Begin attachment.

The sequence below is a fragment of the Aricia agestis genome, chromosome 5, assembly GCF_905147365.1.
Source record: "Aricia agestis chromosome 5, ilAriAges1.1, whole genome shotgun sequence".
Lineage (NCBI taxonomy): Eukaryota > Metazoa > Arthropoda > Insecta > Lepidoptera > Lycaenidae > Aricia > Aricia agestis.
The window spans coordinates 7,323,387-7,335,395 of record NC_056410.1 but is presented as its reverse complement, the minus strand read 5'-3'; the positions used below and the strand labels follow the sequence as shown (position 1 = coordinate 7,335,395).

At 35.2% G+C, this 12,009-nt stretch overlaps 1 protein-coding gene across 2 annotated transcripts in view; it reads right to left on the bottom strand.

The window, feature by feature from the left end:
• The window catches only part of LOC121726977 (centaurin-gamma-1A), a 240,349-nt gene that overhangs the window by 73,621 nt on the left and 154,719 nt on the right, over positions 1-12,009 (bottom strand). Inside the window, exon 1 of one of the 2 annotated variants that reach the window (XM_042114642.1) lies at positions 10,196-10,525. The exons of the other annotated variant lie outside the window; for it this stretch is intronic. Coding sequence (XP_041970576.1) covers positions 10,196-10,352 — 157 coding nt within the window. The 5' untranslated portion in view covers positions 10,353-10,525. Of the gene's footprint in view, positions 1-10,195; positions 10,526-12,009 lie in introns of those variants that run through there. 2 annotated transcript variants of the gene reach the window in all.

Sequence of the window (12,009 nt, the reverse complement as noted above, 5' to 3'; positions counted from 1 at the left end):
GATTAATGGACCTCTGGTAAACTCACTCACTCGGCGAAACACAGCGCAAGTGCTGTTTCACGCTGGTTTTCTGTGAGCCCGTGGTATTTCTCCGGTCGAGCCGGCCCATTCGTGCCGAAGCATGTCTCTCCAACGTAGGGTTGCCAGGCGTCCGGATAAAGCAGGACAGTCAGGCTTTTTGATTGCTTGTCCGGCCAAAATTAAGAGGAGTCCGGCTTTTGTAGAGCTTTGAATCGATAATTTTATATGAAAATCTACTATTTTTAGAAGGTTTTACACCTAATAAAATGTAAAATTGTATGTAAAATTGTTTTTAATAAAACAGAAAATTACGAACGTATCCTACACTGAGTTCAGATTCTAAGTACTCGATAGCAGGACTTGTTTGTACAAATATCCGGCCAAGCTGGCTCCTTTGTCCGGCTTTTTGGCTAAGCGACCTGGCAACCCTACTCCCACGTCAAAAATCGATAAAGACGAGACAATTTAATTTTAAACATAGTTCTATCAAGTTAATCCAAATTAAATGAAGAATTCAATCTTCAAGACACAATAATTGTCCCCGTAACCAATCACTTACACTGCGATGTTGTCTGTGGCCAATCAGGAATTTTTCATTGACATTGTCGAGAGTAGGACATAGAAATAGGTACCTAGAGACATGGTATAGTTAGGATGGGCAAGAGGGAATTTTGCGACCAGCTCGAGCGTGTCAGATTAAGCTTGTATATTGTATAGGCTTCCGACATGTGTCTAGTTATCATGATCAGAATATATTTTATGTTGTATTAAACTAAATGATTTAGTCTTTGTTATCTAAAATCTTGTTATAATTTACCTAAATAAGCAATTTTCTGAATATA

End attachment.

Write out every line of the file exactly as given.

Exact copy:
The sequence below is a fragment of the Aricia agestis genome, chromosome 5, assembly GCF_905147365.1.
Source record: "Aricia agestis chromosome 5, ilAriAges1.1, whole genome shotgun sequence".
Lineage (NCBI taxonomy): Eukaryota > Metazoa > Arthropoda > Insecta > Lepidoptera > Lycaenidae > Aricia > Aricia agestis.
The window spans coordinates 7,323,387-7,335,395 of record NC_056410.1 but is presented as its reverse complement, the minus strand read 5'-3'; the positions used below and the strand labels follow the sequence as shown (position 1 = coordinate 7,335,395).

At 35.2% G+C, this 12,009-nt stretch overlaps 1 protein-coding gene across 2 annotated transcripts in view; it reads right to left on the bottom strand.

The window, feature by feature from the left end:
• The window catches only part of LOC121726977 (centaurin-gamma-1A), a 240,349-nt gene that overhangs the window by 73,621 nt on the left and 154,719 nt on the right, over positions 1-12,009 (bottom strand). Inside the window, exon 1 of one of the 2 annotated variants that reach the window (XM_042114642.1) lies at positions 10,196-10,525. The exons of the other annotated variant lie outside the window; for it this stretch is intronic. Coding sequence (XP_041970576.1) covers positions 10,196-10,352 — 157 coding nt within the window. The 5' untranslated portion in view covers positions 10,353-10,525. Of the gene's footprint in view, positions 1-10,195; positions 10,526-12,009 lie in introns of those variants that run through there. 2 annotated transcript variants of the gene reach the window in all.

Sequence of the window (12,009 nt, the reverse complement as noted above, 5' to 3'; positions counted from 1 at the left end):
GATTAATGGACCTCTGGTAAACTCACTCACTCGGCGAAACACAGCGCAAGTGCTGTTTCACGCTGGTTTTCTGTGAGCCCGTGGTATTTCTCCGGTCGAGCCGGCCCATTCGTGCCGAAGCATGTCTCTCCAACGTAGGGTTGCCAGGCGTCCGGATAAAGCAGGACAGTCAGGCTTTTTGATTGCTTGTCCGGCCAAAATTAAGAGGAGTCCGGCTTTTGTAGAGCTTTGAATCGATAATTTTATATGAAAATCTACTATTTTTAGAAGGTTTTACACCTAATAAAATGTAAAATTGTATGTAAAATTGTTTTTAATAAAACAGAAAATTACGAACGTATCCTACACTGAGTTCAGATTCTAAGTACTCGATAGCAGGACTTGTTTGTACAAATATCCGGCCAAGCTGGCTCCTTTGTCCGGCTTTTTGGCTAAGCGACCTGGCAACCCTACTCCCACGTCAAAAATCGATAAAGACGAGACAATTTAATTTTAAACATAGTTCTATCAAGTTAATCCAAATTAAATGAAGAATTCAATCTTCAAGACACAATAATTGTCCCCGTAACCAATCACTTACACTGCGATGTTGTCTGTGGCCAATCAGGAATTTTTCATTGACATTGTCGAGAGTAGGACATAGAAATAGGTACCTAGAGACATGGTATAGTTAGGATGGGCAAGAGGGAATTTTGCGACCAGCTCGAGCGTGTCAGATTAAGCTTGTATATTGTATAGGCTTCCGACATGTGTCTAGTTATCATGATCAGAATATATTTTATGTTGTATTAAACTAAATGATTTAGTCTTTGTTATCTAAAATCTTGTTATAATTTACCTAAATAAGCAATTTTCTGAATATA